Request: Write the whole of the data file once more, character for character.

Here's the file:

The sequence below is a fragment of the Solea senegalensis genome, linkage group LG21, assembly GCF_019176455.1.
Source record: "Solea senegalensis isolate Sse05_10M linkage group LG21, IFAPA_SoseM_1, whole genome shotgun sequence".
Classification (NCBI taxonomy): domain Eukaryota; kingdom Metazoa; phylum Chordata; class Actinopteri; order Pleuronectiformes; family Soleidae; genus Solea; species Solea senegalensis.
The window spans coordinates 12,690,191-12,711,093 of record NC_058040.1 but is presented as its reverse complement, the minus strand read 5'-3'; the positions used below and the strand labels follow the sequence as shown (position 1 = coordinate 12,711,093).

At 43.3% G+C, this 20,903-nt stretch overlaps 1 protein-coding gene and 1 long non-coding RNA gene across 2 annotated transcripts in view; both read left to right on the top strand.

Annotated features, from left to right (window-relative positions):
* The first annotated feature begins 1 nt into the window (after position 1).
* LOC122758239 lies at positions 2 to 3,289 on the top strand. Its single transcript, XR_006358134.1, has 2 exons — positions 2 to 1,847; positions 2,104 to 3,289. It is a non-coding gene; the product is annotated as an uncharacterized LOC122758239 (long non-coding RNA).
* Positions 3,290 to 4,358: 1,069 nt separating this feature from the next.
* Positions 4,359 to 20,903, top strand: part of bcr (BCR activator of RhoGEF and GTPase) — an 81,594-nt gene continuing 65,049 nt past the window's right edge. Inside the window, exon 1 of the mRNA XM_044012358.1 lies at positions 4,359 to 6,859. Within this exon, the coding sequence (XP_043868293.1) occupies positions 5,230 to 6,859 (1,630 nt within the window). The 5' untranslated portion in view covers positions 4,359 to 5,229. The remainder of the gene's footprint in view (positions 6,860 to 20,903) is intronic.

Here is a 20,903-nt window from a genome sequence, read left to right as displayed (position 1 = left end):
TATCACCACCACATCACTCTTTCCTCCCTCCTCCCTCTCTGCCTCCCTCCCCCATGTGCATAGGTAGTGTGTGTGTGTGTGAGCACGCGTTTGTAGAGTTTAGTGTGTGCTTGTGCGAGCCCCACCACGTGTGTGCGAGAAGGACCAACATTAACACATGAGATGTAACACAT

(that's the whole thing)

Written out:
The sequence below is a fragment of the Solea senegalensis genome, linkage group LG21, assembly GCF_019176455.1.
Source record: "Solea senegalensis isolate Sse05_10M linkage group LG21, IFAPA_SoseM_1, whole genome shotgun sequence".
Classification (NCBI taxonomy): domain Eukaryota; kingdom Metazoa; phylum Chordata; class Actinopteri; order Pleuronectiformes; family Soleidae; genus Solea; species Solea senegalensis.
The window spans coordinates 12,690,191-12,711,093 of record NC_058040.1 but is presented as its reverse complement, the minus strand read 5'-3'; the positions used below and the strand labels follow the sequence as shown (position 1 = coordinate 12,711,093).

At 43.3% G+C, this 20,903-nt stretch overlaps 1 protein-coding gene and 1 long non-coding RNA gene across 2 annotated transcripts in view; both read left to right on the top strand.

Annotated features, from left to right (window-relative positions):
* The first annotated feature begins 1 nt into the window (after position 1).
* LOC122758239 lies at positions 2 to 3,289 on the top strand. Its single transcript, XR_006358134.1, has 2 exons — positions 2 to 1,847; positions 2,104 to 3,289. It is a non-coding gene; the product is annotated as an uncharacterized LOC122758239 (long non-coding RNA).
* Positions 3,290 to 4,358: 1,069 nt separating this feature from the next.
* Positions 4,359 to 20,903, top strand: part of bcr (BCR activator of RhoGEF and GTPase) — an 81,594-nt gene continuing 65,049 nt past the window's right edge. Inside the window, exon 1 of the mRNA XM_044012358.1 lies at positions 4,359 to 6,859. Within this exon, the coding sequence (XP_043868293.1) occupies positions 5,230 to 6,859 (1,630 nt within the window). The 5' untranslated portion in view covers positions 4,359 to 5,229. The remainder of the gene's footprint in view (positions 6,860 to 20,903) is intronic.

Here is a 20,903-nt window from a genome sequence, read left to right as displayed (position 1 = left end):
TATCACCACCACATCACTCTTTCCTCCCTCCTCCCTCTCTGCCTCCCTCCCCCATGTGCATAGGTAGTGTGTGTGTGTGTGAGCACGCGTTTGTAGAGTTTAGTGTGTGCTTGTGCGAGCCCCACCACGTGTGTGCGAGAAGGACCAACATTAACACATGAGATGTAACACAT